And tamper with it Rousseau does, for after all to him civilization is not what makes man into someone capable of living with his fellows but instead corrupts him from his idyllic natural self; by changing the environment that creates that corruption, however, one can change that corrupted nature back towards something less detestable – at least in the eyes of our foolish Frenchman. And this attitude is one we see repeated again and again throughout history by countless revolutionaries and progressives of all stripes. Simply tweak the conditions of man enough, they reason, and man will become naturally better. We see this logic everywhere, from the terrorist apologist who arguing that 9/11 and Islamic State are simply the chickens of colonialism and economic disenfranchisement coming home to roost to the feminist proponents of rape culture who argue that fraternity chants and patriarchy somehow condition otherwise normal men into misogynistic Casanovas. It is never the fault of the individual, but rather the individual is somehow always the product of the environment he is surrounded by, because otherwise our dear progressive fool would be forced to admit an unfashionable truth….that some people are simply evil. Once that is admitted, their entire worldview falls apart, for is some people are evil then by logical conclusion others are good. If some people are evil and some people are good then it follows we are not in fact all equal (as humans and not merely before the law), as we have been conditioned from birth to believe, and hierarchy becomes not some curse to be exorcised by rather a natural condition of mankind.
But most damning of all is the license that Rousseau’s writings give to his disciples. “We must force our brothers to be free” he wrote. Ponder the implications of this for a moment. If man was once naturally good but corrupted by society, and by altering society we can so alter man, then in doing so we would do nothing less than bring about utopia (and not in the next world as promised by Christianity but in this living and breathing one we now inhabit). So those who oppose the changes that are needed to bring about the necessary evolution in human nature are not just wrong in their opinion but obstacles to the creation of a very literal heaven on earth. Truthfully, what is not allowable in such circumstances to remove such obstacles? What is the life of one man, or even a million, when compared to the untold multitudes alive today and yet to be born that will benefit when man’s corrupted nature is set right again? What temporary injustice is not justified? After all, one cannot make an omelette without first breaking a few eggs.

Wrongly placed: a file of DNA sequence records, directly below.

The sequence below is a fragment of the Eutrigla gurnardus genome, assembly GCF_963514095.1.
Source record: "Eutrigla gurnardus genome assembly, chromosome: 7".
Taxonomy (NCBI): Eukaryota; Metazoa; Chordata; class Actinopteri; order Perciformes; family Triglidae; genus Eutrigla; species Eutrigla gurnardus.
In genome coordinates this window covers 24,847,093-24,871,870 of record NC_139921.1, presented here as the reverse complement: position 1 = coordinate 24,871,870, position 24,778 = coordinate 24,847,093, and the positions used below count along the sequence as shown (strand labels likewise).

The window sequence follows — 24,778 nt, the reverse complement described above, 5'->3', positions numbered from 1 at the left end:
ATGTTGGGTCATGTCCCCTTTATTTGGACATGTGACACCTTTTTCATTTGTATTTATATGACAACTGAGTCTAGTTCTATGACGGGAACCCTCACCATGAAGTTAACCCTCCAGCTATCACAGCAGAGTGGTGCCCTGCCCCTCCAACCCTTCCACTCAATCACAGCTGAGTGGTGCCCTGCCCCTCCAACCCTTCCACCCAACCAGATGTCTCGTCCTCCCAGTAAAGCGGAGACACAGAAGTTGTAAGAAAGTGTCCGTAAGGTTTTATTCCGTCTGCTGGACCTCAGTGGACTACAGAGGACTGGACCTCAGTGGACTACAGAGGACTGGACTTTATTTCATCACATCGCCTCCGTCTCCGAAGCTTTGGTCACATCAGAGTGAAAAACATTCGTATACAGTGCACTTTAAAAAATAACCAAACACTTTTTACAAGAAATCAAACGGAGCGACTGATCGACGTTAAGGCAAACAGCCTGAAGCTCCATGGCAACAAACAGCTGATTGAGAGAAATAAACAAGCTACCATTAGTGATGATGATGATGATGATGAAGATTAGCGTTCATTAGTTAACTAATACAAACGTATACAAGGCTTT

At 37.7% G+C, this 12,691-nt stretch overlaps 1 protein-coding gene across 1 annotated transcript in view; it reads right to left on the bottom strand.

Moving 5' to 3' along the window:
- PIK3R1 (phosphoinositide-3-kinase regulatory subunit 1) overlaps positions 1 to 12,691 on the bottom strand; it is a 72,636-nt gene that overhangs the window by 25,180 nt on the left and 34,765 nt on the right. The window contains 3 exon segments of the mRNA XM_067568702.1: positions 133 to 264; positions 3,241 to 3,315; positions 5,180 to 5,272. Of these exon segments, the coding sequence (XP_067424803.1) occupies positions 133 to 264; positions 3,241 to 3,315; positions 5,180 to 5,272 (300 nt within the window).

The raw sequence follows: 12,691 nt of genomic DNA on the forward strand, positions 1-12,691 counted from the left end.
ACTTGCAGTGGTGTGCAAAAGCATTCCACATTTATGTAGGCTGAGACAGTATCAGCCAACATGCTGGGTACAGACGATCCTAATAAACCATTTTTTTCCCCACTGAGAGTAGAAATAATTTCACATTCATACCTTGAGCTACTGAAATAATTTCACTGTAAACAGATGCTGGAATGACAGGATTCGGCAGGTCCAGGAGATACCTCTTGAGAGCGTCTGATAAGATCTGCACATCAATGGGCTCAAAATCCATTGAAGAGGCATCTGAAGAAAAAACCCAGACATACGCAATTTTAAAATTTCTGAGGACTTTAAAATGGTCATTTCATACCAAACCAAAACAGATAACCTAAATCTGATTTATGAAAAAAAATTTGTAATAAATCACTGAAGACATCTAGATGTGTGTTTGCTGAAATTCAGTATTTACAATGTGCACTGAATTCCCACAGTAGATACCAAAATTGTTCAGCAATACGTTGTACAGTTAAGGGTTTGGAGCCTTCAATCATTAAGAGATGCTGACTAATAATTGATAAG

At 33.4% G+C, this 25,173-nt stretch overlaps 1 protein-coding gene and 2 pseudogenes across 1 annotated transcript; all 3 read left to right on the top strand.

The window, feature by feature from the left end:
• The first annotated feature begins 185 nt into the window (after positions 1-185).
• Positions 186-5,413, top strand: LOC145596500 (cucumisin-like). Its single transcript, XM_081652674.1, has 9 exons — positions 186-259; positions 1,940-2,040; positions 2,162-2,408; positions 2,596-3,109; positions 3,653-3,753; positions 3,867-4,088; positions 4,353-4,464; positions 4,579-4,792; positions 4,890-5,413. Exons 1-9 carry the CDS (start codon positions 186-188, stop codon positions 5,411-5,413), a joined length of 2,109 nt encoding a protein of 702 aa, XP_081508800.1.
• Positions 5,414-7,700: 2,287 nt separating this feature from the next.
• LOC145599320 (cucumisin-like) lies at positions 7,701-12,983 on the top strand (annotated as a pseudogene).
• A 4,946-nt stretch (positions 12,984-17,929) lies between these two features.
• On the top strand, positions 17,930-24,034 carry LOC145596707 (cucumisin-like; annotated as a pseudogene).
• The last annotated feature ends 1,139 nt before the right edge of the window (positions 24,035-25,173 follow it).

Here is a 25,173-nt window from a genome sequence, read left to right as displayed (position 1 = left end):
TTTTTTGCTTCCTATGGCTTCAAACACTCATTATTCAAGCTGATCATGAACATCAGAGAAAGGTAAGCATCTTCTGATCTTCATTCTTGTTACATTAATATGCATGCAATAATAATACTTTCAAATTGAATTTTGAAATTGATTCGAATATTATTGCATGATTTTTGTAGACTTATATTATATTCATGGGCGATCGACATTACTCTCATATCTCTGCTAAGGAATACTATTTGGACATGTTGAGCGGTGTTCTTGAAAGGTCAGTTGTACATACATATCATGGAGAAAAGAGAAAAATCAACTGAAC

It is this attitude of the ends justifying the means, for the end is nothing less than perfection, which has justified the most horrendous atrocities known to the history of man. It is for this reason that more mass murders have been committed upon people for the sole unforgivable crime of being deemed not sufficiently progressive enough for their fellows than any other sin ever known. This road, which Rousseau admittedly only took the first few tenuous steps upon, is the one that leads to Auschwitz, to the communist gulags of Siberia, and the guillotine of revolutionary France. It is the license that justified the murder of Romanov children in a basement in Yekaterinburg. It is the mentality that led to the silence of Western intellectuals on the famine in the Ukraine. It is this logic that rationalized the lunacy of men such as Pol Pot and Mao and Kim dynasty of North Korea. It is for this reason than Rousseau’s name should no longer be spoken of as one of the intellectual giants of civilization.
It is for this reason that his name should instead be spoken as a curse.